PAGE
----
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The Case for Confidence September 23, 2011
The market declined sharply in July with the spectacle of Congressional bickering over raising the debt limit, the ECB floundering amidst a continuing sovereign debt crisis, and an array of weak macroeconomic reports heightening concerns of a recession. Equity markets had staged a steady recovery from the March 2009 low, reaching a peak in early May. Price declines continued in August, especially in Europe where many markets entered bear market territory. The S&P declined 18% from the July high until early August. Markets have been highly volatile, awaiting policy responses that offered hope of ending the malaise.
Investor risk appetite is low with markets pricing in a banking crisis in Europe and increased prospects of a global recession. The weak economic backdrop has generated renewed focus on hopes for bold plans to be announced in the U.S. and Europe to speed up recovery. With Greece teetering on default, the G20 finance ministers and central banks nations have joined the European Central Bank announcing a commitment to “take all necessary steps to preserve the stability of banking systems and financial markets”, but investors are not reassured.
At its FOMC meeting this week the Federal Reserve launched another round of quantitative easing by announcing its plan to undertake what is called “operation twist”. It plans to increase the average maturity of its portfolio by selling $400 billion in short-dated securities to buy long term bonds in an attempt to bring down interest rates even lower and stimulate growth.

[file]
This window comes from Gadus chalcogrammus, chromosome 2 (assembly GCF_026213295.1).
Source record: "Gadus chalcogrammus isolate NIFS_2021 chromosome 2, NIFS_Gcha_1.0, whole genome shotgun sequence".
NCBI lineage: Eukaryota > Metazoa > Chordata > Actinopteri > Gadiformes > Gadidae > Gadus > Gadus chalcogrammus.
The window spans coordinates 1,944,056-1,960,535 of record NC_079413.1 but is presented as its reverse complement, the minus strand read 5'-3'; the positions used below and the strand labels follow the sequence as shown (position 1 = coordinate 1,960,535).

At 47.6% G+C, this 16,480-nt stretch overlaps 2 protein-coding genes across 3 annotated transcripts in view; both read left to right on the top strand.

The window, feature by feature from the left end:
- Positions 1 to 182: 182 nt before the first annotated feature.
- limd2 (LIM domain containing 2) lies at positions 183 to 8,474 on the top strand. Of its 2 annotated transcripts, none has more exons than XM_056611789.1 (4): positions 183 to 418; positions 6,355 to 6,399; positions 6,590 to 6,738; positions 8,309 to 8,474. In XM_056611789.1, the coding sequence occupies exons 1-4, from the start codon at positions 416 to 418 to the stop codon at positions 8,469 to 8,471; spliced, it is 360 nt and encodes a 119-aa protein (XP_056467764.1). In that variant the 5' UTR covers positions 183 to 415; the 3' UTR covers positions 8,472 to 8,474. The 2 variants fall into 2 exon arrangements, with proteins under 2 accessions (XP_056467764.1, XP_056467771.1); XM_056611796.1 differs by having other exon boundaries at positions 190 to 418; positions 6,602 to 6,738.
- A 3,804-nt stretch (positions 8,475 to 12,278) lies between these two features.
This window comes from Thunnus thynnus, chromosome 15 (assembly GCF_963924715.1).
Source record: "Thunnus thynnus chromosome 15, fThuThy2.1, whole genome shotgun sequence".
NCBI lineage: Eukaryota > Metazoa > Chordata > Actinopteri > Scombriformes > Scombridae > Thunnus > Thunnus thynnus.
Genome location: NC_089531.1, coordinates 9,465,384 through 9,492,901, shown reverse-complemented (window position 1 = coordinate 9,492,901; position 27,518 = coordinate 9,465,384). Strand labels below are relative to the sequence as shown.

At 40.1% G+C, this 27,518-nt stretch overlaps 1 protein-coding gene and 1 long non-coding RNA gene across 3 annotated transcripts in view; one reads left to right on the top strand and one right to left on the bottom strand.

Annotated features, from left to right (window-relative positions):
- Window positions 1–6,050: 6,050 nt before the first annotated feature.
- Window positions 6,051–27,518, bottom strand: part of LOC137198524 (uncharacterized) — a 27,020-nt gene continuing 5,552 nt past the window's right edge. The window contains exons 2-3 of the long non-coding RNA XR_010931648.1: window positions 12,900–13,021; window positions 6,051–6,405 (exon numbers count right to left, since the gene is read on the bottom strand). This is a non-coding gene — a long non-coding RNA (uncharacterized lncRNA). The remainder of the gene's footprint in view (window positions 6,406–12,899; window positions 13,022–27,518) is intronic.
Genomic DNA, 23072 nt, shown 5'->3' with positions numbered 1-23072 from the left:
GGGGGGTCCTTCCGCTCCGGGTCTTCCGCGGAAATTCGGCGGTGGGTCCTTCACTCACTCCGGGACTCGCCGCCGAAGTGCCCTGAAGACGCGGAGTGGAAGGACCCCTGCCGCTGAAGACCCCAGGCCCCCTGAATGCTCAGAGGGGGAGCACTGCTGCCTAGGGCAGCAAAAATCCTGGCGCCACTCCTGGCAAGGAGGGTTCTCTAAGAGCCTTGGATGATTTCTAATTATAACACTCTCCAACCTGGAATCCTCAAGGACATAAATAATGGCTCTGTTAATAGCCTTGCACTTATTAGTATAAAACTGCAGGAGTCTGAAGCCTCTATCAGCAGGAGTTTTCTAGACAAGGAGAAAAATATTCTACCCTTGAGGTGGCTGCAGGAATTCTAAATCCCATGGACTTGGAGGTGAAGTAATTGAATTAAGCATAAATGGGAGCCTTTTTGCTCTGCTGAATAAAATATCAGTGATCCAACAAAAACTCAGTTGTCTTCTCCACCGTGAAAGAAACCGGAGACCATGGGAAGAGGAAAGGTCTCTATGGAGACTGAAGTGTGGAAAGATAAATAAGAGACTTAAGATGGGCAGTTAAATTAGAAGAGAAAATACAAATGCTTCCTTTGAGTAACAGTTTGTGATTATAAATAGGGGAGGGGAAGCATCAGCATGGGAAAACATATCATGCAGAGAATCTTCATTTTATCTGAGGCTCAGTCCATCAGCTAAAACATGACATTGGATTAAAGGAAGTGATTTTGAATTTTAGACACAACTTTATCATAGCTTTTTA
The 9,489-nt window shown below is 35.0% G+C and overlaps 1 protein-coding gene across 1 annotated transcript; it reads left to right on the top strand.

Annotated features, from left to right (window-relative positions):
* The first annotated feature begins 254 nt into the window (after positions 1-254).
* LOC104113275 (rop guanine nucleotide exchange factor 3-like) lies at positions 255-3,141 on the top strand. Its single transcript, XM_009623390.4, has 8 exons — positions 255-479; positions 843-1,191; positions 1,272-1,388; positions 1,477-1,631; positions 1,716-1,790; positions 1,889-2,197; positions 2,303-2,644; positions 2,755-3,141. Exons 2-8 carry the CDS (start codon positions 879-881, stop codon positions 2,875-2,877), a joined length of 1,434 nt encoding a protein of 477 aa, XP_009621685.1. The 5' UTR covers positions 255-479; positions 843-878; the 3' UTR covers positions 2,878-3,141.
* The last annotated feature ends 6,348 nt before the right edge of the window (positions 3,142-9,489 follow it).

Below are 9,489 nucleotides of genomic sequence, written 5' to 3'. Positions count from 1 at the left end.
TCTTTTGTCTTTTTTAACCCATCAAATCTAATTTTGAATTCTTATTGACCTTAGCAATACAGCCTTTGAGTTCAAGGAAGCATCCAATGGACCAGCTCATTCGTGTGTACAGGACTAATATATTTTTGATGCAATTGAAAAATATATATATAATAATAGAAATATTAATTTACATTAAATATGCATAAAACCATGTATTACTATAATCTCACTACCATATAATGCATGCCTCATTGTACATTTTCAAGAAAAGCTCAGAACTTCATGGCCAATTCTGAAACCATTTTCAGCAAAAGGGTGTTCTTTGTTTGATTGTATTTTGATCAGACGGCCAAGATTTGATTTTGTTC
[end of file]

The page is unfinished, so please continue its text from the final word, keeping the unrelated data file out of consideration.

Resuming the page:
You all know that our optimistic case for equities is based on our perspective that the strength in corporate earnings will support higher stock prices. Earnings reported for the second quarter continued in an upward trend and management forward guidance was generally regarded as positive. But investor sentiment has turned negative with investors fearful that the economy is on the verge of a recession and that demand will slow, margins will decline, and earnings will decline from current levels.
It’s a global market and a highly correlated one. Economies of developed and emerging markets have become dependent on each other as the volume of world trade has expanded sharply over the last decade. The largest companies are multinationals with revenues dependent on demand, not only from the U.S. and Europe, but increasingly, from Asia and Latin America.
The interconnectedness extends from economies to markets. A crisis in one part of the world inevitably finds its way from one market to another
Downgrading of the rating of U.S. debt by Standard & Poor’s has not changed the fact that the dollar is the world’s reserve currency. Investors increasingly realize that the Fed’s actions regarding monetary policy and interest rates have consequences affecting economies, currencies, and markets. At the end of August stock markets were all in negative territory, reflecting investor doubts that the Fed’s actions can revive the economy.
According to a Wall Street Journal poll, the consensus of economists is that the odds are one in three that the U.S. is facing a recession which would create global economic, political and market pressures. But that means that the odds are two in three that the economy, while slowing, will not sink into a recession. With the market intensely focused on the downside risks, we believe there are a number of good investment opportunities for long term investors.